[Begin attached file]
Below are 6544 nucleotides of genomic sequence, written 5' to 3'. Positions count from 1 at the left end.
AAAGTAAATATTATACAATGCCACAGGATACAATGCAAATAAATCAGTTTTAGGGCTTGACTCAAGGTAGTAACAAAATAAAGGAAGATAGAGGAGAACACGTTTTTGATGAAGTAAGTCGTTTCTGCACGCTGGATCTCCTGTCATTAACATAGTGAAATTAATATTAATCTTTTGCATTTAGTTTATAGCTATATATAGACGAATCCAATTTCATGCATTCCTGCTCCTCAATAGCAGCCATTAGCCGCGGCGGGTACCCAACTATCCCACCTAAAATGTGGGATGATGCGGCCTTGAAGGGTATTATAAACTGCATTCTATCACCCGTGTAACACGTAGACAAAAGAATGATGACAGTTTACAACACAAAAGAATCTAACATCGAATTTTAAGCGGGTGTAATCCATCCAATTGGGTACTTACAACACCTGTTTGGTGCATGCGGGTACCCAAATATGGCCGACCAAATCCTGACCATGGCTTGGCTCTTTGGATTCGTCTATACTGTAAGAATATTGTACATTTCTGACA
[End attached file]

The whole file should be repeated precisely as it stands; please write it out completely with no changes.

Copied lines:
Below are 6544 nucleotides of genomic sequence, written 5' to 3'. Positions count from 1 at the left end.
AAAGTAAATATTATACAATGCCACAGGATACAATGCAAATAAATCAGTTTTAGGGCTTGACTCAAGGTAGTAACAAAATAAAGGAAGATAGAGGAGAACACGTTTTTGATGAAGTAAGTCGTTTCTGCACGCTGGATCTCCTGTCATTAACATAGTGAAATTAATATTAATCTTTTGCATTTAGTTTATAGCTATATATAGACGAATCCAATTTCATGCATTCCTGCTCCTCAATAGCAGCCATTAGCCGCGGCGGGTACCCAACTATCCCACCTAAAATGTGGGATGATGCGGCCTTGAAGGGTATTATAAACTGCATTCTATCACCCGTGTAACACGTAGACAAAAGAATGATGACAGTTTACAACACAAAAGAATCTAACATCGAATTTTAAGCGGGTGTAATCCATCCAATTGGGTACTTACAACACCTGTTTGGTGCATGCGGGTACCCAAATATGGCCGACCAAATCCTGACCATGGCTTGGCTCTTTGGATTCGTCTATACTGTAAGAATATTGTACATTTCTGACA